The Consciously Secure Entrepreneur

The Consciously Secure Entrepreneur

I know…I get it! Security can be overwhelming, scary, and unpredictable. It can be risky just living in the world and navigating the minefield of checking emails without clicking on a bad link, let alone trying to a figure out all the things we need to do to protect ourselves.

Well, can the same be said about money. It’s there for us to hold, utilize, empower ourselves, and support our basic needs of shelter and food. When not given enough attention, some scary things can happen like missed payments, debt, or lack of savings. Thinking about how we protect our money, as well as our data and systems, is something we all must learn how to do in the digital age we inhabit.

Yes, money and security are, or can be, physical assets in our lives, but it’s also energy. Being informed and operating from a place to confidence can be the gamechanger in living the life you want, being consciously secure, and living a life of freedom.

As an entrepreneur, personal security and business security can run together. The Consciously Secure Entrepreneur is one who lives consistent, secure habits daily that are needed to run a secure business and be safe on journey of life.

Managing your own small business? Here are 5 ways to upgrade your security and privacy today to be on the road to becoming a Consciously Secure Entrepreneur:

  1. Update your privacy settings in Chrome: This is not too complicated, but do set aside at least 10 minutes as you review these settings:
  • Pull up the Chrome browser.
  • Click the three dots (vertical row) to the right of your Google personal image at the top of the page (far right of the URL).
  • Scroll down to settings.
  • On the far right of the screen click on Privacy and Security. Here there are multiple things you can do:
    • Confirm your password manager is active.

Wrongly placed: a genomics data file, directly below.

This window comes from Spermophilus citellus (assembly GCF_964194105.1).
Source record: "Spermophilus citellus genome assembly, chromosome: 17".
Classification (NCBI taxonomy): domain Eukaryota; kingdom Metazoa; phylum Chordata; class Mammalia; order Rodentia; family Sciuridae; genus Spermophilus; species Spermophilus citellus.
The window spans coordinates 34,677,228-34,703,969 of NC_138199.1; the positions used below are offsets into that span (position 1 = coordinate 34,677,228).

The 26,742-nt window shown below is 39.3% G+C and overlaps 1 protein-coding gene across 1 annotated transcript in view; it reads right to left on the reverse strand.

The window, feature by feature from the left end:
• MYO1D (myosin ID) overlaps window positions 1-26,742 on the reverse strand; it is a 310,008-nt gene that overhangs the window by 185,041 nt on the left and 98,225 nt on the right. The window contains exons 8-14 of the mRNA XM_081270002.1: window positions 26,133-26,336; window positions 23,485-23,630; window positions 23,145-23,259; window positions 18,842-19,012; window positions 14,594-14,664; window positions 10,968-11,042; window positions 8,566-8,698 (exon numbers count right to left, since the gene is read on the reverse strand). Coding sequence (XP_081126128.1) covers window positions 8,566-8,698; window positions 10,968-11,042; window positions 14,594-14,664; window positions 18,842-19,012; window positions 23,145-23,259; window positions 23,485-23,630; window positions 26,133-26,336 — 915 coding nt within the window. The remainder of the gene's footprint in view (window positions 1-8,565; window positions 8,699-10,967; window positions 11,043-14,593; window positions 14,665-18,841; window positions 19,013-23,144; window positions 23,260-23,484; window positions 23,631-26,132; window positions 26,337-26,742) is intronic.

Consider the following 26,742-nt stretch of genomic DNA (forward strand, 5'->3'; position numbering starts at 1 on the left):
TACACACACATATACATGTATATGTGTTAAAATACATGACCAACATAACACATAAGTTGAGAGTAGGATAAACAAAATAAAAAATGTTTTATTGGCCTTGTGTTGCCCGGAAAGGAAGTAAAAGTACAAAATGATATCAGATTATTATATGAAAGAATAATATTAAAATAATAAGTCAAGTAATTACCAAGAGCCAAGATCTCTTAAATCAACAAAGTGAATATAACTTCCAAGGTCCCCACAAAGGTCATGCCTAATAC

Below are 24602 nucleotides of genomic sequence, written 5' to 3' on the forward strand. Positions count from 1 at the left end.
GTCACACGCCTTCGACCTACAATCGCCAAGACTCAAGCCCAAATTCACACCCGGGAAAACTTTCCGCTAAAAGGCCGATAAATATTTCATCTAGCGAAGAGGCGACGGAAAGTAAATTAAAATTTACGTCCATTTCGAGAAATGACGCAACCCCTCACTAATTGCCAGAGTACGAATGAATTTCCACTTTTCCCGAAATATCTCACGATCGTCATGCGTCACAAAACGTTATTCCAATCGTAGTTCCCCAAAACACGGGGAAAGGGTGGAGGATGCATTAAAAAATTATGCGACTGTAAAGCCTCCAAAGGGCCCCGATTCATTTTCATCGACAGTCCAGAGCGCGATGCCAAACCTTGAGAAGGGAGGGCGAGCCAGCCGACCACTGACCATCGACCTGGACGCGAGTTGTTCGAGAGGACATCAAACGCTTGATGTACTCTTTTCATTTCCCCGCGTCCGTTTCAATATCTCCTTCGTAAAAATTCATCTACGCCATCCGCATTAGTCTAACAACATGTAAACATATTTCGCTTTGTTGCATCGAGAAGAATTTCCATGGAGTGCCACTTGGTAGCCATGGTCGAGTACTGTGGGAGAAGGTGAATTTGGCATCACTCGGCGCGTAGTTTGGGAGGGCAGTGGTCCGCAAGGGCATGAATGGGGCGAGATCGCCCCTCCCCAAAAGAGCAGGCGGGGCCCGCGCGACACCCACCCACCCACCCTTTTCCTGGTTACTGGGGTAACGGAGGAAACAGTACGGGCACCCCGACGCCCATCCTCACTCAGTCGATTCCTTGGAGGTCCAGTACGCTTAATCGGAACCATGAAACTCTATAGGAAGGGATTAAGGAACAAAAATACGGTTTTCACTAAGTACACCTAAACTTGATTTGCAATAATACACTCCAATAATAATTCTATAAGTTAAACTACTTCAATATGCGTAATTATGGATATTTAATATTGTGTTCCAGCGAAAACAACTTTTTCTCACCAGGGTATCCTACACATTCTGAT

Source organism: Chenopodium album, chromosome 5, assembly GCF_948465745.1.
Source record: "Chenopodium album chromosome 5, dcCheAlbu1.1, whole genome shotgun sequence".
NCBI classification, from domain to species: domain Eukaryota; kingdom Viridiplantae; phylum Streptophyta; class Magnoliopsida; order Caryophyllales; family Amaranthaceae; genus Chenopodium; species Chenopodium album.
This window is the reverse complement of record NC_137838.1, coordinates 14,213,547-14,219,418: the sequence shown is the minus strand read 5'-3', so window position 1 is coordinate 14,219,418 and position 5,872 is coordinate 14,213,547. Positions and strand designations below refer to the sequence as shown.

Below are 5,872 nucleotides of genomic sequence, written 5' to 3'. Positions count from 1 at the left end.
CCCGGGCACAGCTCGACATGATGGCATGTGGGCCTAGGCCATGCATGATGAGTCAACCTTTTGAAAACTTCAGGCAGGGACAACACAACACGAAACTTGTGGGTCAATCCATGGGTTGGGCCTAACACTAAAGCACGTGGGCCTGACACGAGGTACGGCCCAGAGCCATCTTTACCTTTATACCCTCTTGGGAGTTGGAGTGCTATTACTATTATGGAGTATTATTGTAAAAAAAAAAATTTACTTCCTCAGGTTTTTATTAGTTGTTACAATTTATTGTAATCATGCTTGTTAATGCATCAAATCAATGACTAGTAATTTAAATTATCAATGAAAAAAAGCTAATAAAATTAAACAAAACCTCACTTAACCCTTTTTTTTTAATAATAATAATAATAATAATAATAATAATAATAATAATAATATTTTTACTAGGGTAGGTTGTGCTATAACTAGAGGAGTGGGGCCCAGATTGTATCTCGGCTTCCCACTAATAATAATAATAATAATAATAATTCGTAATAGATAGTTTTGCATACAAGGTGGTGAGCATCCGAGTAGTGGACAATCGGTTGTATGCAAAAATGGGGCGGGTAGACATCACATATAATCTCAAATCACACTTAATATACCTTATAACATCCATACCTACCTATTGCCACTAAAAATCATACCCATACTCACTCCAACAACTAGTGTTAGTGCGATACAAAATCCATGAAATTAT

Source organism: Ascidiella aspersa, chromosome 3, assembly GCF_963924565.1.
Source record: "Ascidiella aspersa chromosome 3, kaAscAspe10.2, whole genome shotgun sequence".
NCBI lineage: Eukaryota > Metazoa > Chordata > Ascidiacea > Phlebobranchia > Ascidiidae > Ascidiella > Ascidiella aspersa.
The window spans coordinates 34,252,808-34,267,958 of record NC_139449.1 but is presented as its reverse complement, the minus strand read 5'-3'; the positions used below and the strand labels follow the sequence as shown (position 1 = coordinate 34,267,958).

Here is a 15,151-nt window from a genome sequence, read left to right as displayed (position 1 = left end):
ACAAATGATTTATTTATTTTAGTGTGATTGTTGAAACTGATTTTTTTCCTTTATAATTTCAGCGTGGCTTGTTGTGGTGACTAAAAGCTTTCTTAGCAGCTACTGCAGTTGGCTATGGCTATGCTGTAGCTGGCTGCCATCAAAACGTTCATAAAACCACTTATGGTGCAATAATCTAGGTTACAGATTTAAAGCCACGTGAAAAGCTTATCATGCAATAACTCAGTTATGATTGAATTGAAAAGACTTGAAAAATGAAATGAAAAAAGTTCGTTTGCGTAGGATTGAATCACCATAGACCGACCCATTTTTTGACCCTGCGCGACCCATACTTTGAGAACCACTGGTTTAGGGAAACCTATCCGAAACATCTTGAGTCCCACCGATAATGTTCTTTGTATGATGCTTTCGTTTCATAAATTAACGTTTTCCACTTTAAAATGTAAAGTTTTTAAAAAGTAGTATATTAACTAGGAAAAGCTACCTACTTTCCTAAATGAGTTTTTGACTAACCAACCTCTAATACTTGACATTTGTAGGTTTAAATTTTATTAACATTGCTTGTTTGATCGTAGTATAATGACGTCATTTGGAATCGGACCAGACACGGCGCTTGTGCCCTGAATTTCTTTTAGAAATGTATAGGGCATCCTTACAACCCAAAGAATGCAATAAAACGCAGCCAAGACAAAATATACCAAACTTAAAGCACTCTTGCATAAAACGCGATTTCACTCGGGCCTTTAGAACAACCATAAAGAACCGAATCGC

• Check if payment methods are saved. I would confirm its not saved in the browser but in the password manager.
    • Can check your location settings, clear browsing data, and check your security settings (select the safest option for secure browsing).
  1. Stop playing the “waiting game” on privacy. Privacy and cybersecurity regulations are increasing annually. As a Consciously Secure Entrepreneur, are you reviewing the type of data you collect, what you do with it, and how you protect it? The Global Data Protection Regulation, GDPR (privacy regulation in Europe), and the California Consumer Privacy Act, CCPA (effective January 1, 2020), indicate maintaining reasonable data security is no longer enough. If operating in regulated areas, you must determine how to align your business goals with privacy rights of individuals around the world. Adherence to GDPR (which applies to all businesses, large and small, that collect data on European residents), CCPA or PIPEDA (Personal Information Protection and Documents Act in Canada) is a must as well as understanding how it impacts the roles and responsibilities you have as a business owner. The European Data Protection Board’s recap of GDPR activities between May 2018 and May 2019 states 144,376 complaints or queries were lodged with EU data protection authorities during that year (The Legal Intelligence).
  2. Do not use public WiFi networks: If you do, use a VPN (virtual private network). Try CyberGhost, Express VPN, McAfee, IPVanish VPN. When working remotely, at home or on a personal device, use VPN software to access business email. Avoid accessing business email from public WiFi connections.